Apart from skinheads and punks one can see many West Indian, Anglo Saxon and Black American youth sub cultures dotted around town. It's difficult explaining to pupils who think that having rastas ( dreadlocks ) being a Hippi ( which could mean anything here but generally requires shit catcher trousers and rolling your own), a Punki ( a mix of the above but maybe more facial piercings), Freaki ( difficult to explain but doesn't mean Freaks in the way it is used in English), Heavies ( liking Ramstein, a German Industrial metal band named after the air disaster, but probably never being aware of Deep Purple) and of course Hip-Hop (sung in Spanish) all have their origins somewhere else. If you are of a certain age you can guarantee a good night out with plenty of bars playing Los Rollings ( Rolling Stones) and Rubber (sic) Plant and if you are younger and keen for it you can get off your Facebook and seriously mashed up in the Monegros desert to the strains of Carl Cox and Busta Rhymes.

Every Thursday there is a special tapas promotion. You get a decent tapa and a glass of red wine or a beer for just one Euro. It doesn't take much to get the locals out and about and last Thursday saw them pack the bars in a state of frenzy not seen since Jueves Lardero, greasy or fat Thursday or what Anglos might call Pancake day which falls on Shrove Tuesday. On that day you can queue for hours for an oily sausage with the intention of giving up something for Lent. Judging by the wine glasses and other souvenirs of a good evening during the tapas night Lent seems to be only obeyed by children seen wearing a woollen ribbon round their wrist to remind them not to indulge.

Sunday, 4 March 2012

THE WAY I TELL 'EM, NO MORE

It's a strange emotion when you are able to open a bottle of champagne and send a wreath at the same time but I think that is what I will do later once I am sure Mr and Mrs C have gone and that I am not imagining their departure. If there are lessons to be learnt then number one would be that sometimes you have to appear to be a heartless bastard. H is already considering buying their flat but I've told him only if he gets the place exorcised.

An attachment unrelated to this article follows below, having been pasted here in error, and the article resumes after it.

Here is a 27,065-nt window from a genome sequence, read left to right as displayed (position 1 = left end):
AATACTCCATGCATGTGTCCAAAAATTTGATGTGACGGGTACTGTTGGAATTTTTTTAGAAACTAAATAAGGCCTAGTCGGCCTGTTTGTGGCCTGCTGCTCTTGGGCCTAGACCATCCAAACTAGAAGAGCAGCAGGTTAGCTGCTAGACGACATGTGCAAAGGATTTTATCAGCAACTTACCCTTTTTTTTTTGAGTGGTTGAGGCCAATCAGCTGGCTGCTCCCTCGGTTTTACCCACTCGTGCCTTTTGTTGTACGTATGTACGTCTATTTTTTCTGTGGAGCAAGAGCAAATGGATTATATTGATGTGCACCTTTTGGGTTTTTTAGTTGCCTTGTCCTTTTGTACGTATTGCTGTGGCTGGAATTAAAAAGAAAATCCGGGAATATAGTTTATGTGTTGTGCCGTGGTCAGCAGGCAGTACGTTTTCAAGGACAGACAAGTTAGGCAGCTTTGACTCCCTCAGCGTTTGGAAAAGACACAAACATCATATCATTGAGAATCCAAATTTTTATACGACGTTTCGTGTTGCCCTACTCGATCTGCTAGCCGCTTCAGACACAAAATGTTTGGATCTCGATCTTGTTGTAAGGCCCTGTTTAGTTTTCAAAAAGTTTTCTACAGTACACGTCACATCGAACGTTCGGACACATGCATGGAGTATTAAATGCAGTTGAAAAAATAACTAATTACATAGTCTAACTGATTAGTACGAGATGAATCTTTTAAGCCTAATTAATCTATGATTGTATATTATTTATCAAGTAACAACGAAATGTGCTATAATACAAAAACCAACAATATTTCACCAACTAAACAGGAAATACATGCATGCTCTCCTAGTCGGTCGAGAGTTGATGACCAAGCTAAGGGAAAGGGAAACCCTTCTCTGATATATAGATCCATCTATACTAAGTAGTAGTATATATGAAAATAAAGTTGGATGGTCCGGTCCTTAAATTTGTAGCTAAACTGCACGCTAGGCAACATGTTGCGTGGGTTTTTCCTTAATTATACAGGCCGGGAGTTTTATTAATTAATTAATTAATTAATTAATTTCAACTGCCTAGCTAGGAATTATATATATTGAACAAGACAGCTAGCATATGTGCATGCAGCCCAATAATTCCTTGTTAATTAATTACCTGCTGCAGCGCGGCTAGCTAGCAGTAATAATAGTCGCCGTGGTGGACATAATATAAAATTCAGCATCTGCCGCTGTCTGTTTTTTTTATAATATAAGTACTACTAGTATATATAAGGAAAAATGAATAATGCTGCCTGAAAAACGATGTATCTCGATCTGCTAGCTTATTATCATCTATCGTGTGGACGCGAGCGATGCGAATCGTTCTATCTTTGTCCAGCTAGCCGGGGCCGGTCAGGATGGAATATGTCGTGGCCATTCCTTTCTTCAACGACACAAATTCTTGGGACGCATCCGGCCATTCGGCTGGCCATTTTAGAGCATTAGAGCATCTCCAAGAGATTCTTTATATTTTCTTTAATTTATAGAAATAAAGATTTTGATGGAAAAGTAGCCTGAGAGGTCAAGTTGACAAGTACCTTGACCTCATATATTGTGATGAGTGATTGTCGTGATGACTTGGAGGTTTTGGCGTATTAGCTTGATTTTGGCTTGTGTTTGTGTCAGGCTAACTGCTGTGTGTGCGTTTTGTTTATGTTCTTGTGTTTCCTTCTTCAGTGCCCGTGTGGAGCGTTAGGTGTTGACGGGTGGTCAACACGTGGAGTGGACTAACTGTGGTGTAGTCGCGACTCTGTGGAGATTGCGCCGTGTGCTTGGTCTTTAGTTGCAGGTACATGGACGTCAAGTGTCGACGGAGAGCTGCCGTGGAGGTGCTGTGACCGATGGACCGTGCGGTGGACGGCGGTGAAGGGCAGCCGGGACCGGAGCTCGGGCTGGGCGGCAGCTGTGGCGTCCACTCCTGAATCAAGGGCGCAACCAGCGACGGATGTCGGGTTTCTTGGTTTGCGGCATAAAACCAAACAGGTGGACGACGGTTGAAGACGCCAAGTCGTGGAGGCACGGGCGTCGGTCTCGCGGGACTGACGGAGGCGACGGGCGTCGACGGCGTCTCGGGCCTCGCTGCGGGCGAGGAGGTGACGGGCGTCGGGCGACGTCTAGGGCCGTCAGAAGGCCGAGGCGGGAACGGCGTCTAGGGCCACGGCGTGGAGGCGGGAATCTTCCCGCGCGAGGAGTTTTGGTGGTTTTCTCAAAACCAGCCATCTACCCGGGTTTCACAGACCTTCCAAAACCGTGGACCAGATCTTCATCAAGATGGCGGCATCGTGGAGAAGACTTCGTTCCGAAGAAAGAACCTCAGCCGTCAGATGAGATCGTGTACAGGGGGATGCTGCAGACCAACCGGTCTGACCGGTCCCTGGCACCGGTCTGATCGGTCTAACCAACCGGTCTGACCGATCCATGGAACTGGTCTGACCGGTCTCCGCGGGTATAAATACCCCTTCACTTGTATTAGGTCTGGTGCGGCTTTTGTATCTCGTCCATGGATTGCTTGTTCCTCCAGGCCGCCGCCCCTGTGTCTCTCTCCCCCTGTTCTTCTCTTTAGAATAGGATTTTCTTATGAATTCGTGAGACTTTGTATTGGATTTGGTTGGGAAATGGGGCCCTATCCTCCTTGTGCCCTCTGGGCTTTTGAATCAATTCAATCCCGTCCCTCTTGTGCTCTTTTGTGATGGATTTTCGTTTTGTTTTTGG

Over a lovingly crafted meal in El Origen last night I had to listen to ten Spanish friends argue with H over who, politically, is to blame for the current state of Spain. I've had the same conversation several times with various friends and between the screaming and shouting every time Aznar's or Zapatero's name is mentioned it is always interesting to listen to the deathly silence and then grudging murmurs of agreement as they conclude that Germany or someone de fuera is going to be calling the shots from now on. It's great fun to sit back and enjoy whatever is on the menu and listen to folk bemoan the current situation while they drink the finest red wine and eat quality food that is locally sourced and would cost a fortuna back in the UK. I'm not sure the term chattering classes exists in Spain because everyone here has an opinion and you are going to listen to it, all of you and all at the same time. 


A couple of times we have made a joke about how we will go and see The Artist in the original version but it has been met with blank faces. We finally got to see it last night but not before we were subjected to a badly tuned radio station blaring out sounds in Sala Numero 4. Nobody seemed to mind and H and I thought we were just being uptight as usual to the unnecessary noise on full blast which I presume was being played in case someone  freaked out once the silent film started. I wasn't sure what to expect of this film but it was not so bad and if you haven't seen it don't read on because at the end I realised the actor couldn't act in the talkies on account of him being French. I wondered if this goes amiss with Spanish folk as no one here knows what a French person sounds like, and thank God the end of the film where the actors get to speak isn't dubbed in Spanish. If so, once more the Spanish are left perplexed at the punch line. 


Later we went for Chinese and made the mistake of not asking for the rice to be accompanied by the meat dishes. Rice seems to be served as a starter here and then your chicken in black bean sauce or whatever arrives twenty minutes later. The waiters keep checking to see if you have finished your rice so they can bring your meal. Later we went to the Rico Rico bar which has become our local of late as a refreshing change to Babi the Communist barman in the Rugaca and his crazy but nice clientele and their amazing way of doing my head in. The woman in Rico Rico seemed delighted with the news about Mr and Mrs C and at one point asked me why I hadn't bought a shotgun and got rid of them before.